From Competitive Enterprise Institute:

Phil Rosetti, Resident Senior Fellow, R Street Institute (comment)

  • Climate change is a “slow moving, incremental financial risk that is manifested heterogeneously throughout the economy.” Changes will affect different firms differently and new regulation, if any, needs to reflect that.
  • There are already private, voluntary organizations (like the Sustainability Accounting Standards Board) providing climate-related disclosures and determining materiality and relevance of various metrics.
  • Mandating uniform disclosure across all public companies “would offer little utility.”
  • Climate risk is complex and changes across time; “merely identifying the presence of risk does not inform the magnitude of the risk.”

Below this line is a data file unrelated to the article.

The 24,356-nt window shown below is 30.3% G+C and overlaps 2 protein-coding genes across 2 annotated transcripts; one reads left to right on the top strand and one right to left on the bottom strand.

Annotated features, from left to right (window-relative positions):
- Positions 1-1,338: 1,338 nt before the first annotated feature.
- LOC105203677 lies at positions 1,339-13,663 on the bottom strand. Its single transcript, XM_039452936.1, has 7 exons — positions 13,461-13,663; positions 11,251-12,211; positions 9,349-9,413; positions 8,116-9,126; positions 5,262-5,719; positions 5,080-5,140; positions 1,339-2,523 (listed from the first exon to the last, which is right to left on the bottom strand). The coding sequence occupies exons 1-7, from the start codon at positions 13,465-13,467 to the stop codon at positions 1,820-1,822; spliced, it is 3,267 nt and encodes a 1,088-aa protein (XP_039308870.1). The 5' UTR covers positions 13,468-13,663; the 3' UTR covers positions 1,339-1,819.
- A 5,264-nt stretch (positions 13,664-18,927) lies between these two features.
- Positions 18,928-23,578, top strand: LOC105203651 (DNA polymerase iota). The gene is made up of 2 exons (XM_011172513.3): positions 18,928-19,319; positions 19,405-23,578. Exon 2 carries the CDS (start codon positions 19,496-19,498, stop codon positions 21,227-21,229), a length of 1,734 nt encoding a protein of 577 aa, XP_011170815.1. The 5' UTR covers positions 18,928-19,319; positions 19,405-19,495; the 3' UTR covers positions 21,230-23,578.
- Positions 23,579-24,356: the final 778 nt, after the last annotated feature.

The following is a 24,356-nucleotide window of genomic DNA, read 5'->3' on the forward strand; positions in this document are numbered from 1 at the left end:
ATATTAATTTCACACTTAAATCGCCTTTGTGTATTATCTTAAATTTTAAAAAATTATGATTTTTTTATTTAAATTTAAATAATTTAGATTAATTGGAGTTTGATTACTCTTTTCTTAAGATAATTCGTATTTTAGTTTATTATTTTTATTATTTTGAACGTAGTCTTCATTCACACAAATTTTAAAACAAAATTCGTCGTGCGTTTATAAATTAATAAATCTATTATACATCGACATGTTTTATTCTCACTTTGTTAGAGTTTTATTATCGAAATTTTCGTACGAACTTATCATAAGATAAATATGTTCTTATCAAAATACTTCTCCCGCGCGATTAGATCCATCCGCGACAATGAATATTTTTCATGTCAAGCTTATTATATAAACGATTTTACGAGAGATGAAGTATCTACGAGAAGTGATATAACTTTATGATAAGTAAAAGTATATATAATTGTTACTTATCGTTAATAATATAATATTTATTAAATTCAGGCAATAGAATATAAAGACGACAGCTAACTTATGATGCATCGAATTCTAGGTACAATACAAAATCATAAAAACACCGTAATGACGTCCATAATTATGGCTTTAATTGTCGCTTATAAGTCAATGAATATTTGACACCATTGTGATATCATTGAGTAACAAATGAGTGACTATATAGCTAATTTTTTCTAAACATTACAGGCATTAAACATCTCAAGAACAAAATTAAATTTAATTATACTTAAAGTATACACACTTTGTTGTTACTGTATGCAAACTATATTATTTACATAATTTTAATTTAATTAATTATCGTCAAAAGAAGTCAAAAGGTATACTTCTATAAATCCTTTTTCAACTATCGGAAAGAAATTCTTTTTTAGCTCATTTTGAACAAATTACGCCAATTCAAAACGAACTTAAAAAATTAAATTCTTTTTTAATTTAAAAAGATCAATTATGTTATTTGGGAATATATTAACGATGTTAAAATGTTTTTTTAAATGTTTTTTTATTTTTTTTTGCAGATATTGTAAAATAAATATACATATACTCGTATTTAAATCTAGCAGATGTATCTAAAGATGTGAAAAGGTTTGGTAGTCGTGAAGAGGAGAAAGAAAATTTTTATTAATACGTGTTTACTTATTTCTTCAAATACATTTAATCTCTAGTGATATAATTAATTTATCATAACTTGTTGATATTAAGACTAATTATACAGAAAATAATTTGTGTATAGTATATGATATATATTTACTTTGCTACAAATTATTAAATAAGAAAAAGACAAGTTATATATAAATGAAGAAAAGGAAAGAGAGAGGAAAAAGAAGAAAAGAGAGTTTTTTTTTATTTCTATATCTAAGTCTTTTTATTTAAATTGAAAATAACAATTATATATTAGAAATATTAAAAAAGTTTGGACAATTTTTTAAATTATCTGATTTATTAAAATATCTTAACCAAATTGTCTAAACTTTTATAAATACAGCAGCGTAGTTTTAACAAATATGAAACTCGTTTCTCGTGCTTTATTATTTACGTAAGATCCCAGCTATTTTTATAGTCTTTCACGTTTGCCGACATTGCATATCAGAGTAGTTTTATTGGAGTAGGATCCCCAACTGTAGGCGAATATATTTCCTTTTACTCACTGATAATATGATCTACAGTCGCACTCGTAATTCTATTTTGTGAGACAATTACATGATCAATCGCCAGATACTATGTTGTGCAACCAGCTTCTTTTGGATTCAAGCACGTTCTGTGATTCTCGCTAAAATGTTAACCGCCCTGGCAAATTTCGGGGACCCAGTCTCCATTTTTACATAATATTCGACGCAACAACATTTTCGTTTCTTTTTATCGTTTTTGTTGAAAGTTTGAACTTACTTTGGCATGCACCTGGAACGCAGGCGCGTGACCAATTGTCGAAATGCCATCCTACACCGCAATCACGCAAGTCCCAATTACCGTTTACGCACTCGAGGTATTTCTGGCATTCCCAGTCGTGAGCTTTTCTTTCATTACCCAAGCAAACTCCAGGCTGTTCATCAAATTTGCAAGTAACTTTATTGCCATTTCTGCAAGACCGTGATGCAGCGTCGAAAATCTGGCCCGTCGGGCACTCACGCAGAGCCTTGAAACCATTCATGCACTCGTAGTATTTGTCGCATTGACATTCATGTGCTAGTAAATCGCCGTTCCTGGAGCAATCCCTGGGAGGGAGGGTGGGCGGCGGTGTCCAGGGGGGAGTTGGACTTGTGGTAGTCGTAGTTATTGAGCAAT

• The vulnerability of firms to physical climate risks is already well-recognized by the most vulnerable firms. Risk mitigation firms, in particular reinsurance companies, are already pricing alleged climate externalities.
  • Companies are in more peril from climate policy than any actual physical impacts.
  • Greenhouse gas emissions disclosure requirements could actually exacerbate risks. Moving from conventional to electric vehicles that require additional rare minerals from politically unstable areas could make supply chains less reliable.
  • It’s not the place of the SEC to nudge firms toward politically preferred social goals.

All of the letters submitted in response to the SEC’s March 15, 2021 invitation to comment are here. All of the Competitive Enterprise Institute’s banking and finance-related work can be found here.